Science Schmience

Christian minister Ken Ham’s goal of building a replica of Noah’s Ark in the Kentucky hills stalled for lack of money until Ham (no relation to Noah’s son) engaged in a debate on evolution with PBS “Science Guy” Bill Nye. Ham’s Answers in Genesis ministry and the Creation Museum received widespread media attention during the debate, which pitted science against the Bible’s explanation of the origins of the universe. Ham said that a flood of donations would allow construction of the Ark Encounter to begin soon and open to the public in summer 2016. (Associated Press)

Better Late Than Never

The New York Times ran a correction to an article it published on Jan. 20, 1853, acknowledging that it misspelled the name of Solomon Northup, whose memoir inspired the movie 12 Years a Slave. The paper spelled Northup’s last name as “Northrop” in the article and “Northrup” in the headline. The paper became aware of the errors after they were pointed out on Twitter. (USA Today)

Not All Crooks Are Dumb

Police reported that a man walked into a liquor store in Bradenton, Fla., and told the clerk he and a friend were having a disagreement about the new $50 bills and needed a picture of one. He asked the clerk to hold one up while he took a photo, but when the clerk did, the man snatched it and ran away. (Sarasota’s WWSB-TV)

Child’s Play

The driver of a car that got stuck in a ditch in Vestoppland, Norway, told a passing snowplow operator that he ran off the road while making a U-turn to return home to get his driver’s license. When the plow operator eyed him suspiciously, the diminutive driver explained that he was a dwarf. He was actually a 10-year-old boy joyriding with his 18-month-old sister in their family car. “He asked for help to tow his vehicle so they could continue their journey,” police Officer Kai Lyshaugen said. Instead, the plow operator notified the authorities. (United Press International)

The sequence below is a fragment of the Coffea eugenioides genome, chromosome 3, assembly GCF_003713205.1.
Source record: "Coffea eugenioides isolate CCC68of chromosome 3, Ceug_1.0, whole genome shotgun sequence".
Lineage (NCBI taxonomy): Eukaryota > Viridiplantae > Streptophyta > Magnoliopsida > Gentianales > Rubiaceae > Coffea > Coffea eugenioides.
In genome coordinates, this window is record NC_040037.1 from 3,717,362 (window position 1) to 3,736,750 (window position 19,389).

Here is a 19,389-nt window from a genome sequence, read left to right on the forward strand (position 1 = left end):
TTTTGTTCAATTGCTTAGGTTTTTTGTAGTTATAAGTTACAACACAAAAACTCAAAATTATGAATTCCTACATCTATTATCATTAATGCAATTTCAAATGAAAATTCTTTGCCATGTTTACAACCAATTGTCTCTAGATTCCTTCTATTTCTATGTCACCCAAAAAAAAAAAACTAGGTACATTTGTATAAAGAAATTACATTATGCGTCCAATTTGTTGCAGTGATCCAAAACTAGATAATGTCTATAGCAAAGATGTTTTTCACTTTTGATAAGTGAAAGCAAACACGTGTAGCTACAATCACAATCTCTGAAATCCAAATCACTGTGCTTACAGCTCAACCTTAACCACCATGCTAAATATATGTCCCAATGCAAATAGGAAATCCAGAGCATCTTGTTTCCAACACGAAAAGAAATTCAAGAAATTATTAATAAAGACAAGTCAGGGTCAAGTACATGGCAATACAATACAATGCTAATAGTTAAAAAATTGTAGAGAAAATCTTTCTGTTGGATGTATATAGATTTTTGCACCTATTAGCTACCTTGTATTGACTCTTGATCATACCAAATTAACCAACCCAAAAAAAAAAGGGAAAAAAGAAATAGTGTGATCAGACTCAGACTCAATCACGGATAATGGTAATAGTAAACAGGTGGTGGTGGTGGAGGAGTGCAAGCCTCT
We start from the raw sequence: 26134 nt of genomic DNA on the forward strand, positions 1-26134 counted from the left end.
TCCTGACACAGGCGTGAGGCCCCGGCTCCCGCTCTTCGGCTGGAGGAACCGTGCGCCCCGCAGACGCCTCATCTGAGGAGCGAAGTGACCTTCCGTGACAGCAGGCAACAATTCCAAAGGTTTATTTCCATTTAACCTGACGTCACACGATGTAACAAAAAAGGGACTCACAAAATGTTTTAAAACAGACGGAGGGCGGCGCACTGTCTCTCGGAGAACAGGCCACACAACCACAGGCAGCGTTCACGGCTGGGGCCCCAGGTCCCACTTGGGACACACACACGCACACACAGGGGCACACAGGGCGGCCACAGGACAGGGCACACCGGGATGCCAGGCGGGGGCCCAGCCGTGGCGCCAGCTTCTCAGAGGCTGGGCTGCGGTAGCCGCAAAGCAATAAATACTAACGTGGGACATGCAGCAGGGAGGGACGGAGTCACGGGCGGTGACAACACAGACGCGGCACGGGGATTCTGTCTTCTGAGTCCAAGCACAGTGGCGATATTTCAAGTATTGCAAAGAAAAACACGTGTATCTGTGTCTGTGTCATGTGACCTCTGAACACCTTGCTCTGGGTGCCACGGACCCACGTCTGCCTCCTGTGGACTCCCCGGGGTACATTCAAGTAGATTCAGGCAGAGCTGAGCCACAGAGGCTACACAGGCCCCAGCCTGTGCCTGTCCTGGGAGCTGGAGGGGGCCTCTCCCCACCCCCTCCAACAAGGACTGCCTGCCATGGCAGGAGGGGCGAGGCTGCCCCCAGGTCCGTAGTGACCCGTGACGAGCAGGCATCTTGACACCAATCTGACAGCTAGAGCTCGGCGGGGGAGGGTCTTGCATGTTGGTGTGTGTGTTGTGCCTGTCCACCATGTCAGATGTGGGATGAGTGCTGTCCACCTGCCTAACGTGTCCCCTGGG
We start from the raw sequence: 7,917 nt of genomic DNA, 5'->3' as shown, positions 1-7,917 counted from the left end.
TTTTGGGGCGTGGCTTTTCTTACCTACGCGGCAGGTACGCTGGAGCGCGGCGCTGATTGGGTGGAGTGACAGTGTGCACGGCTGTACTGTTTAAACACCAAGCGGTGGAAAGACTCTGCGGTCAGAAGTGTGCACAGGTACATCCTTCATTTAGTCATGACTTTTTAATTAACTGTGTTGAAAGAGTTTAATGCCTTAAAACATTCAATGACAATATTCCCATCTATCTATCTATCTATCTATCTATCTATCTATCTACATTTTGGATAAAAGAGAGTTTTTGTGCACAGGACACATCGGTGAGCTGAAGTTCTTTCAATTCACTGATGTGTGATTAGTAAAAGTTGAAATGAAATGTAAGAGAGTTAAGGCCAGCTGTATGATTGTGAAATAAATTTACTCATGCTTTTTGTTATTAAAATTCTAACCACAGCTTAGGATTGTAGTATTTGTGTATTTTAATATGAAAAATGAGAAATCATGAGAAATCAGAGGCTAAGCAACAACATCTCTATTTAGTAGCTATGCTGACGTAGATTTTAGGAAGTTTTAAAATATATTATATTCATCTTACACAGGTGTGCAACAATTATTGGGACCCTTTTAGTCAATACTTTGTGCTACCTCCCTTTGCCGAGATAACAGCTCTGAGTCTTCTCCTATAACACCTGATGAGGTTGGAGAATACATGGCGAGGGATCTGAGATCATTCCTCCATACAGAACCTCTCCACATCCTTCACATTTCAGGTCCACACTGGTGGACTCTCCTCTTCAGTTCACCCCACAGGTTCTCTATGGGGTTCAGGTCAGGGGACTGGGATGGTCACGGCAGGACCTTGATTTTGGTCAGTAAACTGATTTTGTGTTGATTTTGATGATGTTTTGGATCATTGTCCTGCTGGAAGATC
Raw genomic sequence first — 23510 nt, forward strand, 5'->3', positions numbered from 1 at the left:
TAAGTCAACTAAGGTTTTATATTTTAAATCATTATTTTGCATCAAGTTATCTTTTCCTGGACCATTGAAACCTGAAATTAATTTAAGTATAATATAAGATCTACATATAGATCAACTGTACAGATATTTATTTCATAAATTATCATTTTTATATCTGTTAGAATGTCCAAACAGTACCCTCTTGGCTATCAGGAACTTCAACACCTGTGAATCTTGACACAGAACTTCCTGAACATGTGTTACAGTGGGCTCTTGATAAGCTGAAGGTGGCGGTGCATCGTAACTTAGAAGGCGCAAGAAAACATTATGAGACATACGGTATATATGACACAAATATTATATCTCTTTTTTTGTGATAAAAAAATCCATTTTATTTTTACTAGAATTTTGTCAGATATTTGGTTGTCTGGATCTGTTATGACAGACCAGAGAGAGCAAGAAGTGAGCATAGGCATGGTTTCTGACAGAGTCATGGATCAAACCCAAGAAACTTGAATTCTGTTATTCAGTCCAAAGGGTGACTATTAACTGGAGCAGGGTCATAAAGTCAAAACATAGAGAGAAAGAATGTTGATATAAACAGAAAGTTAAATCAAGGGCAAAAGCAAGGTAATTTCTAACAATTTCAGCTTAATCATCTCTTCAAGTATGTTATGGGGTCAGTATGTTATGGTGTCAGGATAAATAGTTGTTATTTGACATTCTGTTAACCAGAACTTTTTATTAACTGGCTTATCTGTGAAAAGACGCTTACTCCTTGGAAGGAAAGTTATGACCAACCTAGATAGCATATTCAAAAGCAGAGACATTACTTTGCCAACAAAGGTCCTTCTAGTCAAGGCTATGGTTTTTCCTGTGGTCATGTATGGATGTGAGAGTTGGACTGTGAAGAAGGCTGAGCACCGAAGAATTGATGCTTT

A Friend Indeed

After Chicago Transit Authority train operator Brittney Haywood crashed into an escalator at O’Hare International Airport, sending 32 passengers to local hospitals, the head of CTA’s rail union vowed to fight any attempt to terminate her, even though she admitted dozing off at the controls for the second time in two months. Acknowledging that two dozing incident “sounds bad,” Robert Kelley, president of Amalgamated Transit Union Local 308, said, “Come on. We’ve all dozed off driving a train (or a car). There’s a difference between dozing off and falling asleep.” (Chicago Sun-Times)

More Likes

Facebook added a customizable option that lets its 159 million U.S. users choose from 50 different gender descriptions. “For the first time I get to go to the site and specify to all the people I know what my gender is,” said Facebook software engineer Brielle Harrison, who worked on the project, is undergoing gender transformation and changed Facebook identity from “Female” to “TransWoman.” Users can also select “neither” or “other” and indicate whether they want to be referred to by the pronoun he, she or they. (Associated Press)

Power to the Power

Faced with having to pay its customers refunds or rate deductions from its excessive profits, as required by a 2007 law, Virginia’s Dominion Power successfully lobbied state lawmakers to pass a bill allowing the utility to deduct most of its research spending. As a result, instead of having projected excess profits of $280 million in the two-year regulatory period, which would have triggered savings for customers under the old law, the new measure allows it to deduct $400 million spent on nuclear energy research, denying its customers any savings. (The Washington Post)

News and Blues is compiled from the nation’s press. To contribute, submit original clippings, citing date and source, to Roland Sweet in care of the Syracuse New Times.